Eremurus robustus - Foxtail Lily

All of the foxtail lilies are a loners, and Eremurus robustus is no exception. They scream, leave me alone and are not the easiest plants to transplant. So why are these so popular. It could be the wonderful tall flower spikes that appear in spring to early summer and last for 4 - 5 weeks. Or maybe the fact that butterflies and bees love them. They also add height to the border, with flower spikes reaching nearly 3m. Flower colours range from white through to yellow and pink.

Grown for the tall flower spikes that rise above the foliage in mid summer. This is a foxtail lily that reaches a good height and planted in a group puts on a fantastic display of white flowers tinged with pink held on tall stems, yes they can get over 6ft (2m)

This is a clump forming deciduous plant that prefers a slightly alkaline soil. As mentioned this is a tall growing plant reaching a height of 3 - 9ft depending on soil conditions and position, so consider this when deciding where to position. Also remember that by the end of summer the basal foliage will have started to disappear.

Eremurus robustus Care

From central asia Eremurus robustus requires a warm sunny position in summer, and a cold winter to help it set its flower spike. Not to many problems or pests, new shoots may need protection from late frosts (try a little light mulch in early spring) and slugs. A well drained soil is essential and sun though to autumn is required.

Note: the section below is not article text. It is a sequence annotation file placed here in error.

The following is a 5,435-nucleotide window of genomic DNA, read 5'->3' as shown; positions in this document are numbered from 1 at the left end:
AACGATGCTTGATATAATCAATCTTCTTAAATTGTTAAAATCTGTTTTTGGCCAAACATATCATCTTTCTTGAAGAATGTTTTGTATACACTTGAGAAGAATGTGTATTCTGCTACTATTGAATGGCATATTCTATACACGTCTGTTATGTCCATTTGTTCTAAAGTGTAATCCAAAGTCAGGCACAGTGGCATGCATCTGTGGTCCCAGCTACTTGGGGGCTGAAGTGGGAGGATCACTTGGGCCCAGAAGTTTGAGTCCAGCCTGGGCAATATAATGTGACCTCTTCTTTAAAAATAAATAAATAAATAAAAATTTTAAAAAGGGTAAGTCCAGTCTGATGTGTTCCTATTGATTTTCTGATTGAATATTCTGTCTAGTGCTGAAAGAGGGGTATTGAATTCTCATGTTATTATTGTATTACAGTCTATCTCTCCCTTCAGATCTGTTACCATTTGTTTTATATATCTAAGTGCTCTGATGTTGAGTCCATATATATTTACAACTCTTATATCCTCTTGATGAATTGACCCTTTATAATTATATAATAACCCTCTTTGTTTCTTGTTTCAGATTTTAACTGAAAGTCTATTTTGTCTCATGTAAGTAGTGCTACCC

You will need a sunny position for this tuberous perennial, dig the soil over well before planting, add some well rotted compost and remember they need space. Plant at about .5m spacing and 3 or 40 are a good start.

Remember, no shade, mulch well and well drained, especially during winter. They will form a clump and can be divided when dormant, be carful when digging so as not to break or disturb the roots if possible.

Growing the Foxtail Lily in containers

Yes they can be grown in containers as a single specimen however it is in the border where Eremurus robustus planted in group really struts its stuff.


Propagation is from seeds, best started in a cold frame in autumn, mature clumps can be divided, but take care as they can be a little 'tricky' to transplant, the root systems are prone to break.

Eremurus robustus is also grown for cut flowers for the long graceful flower stems, also known as the Desert Candle.

You may also be interested in :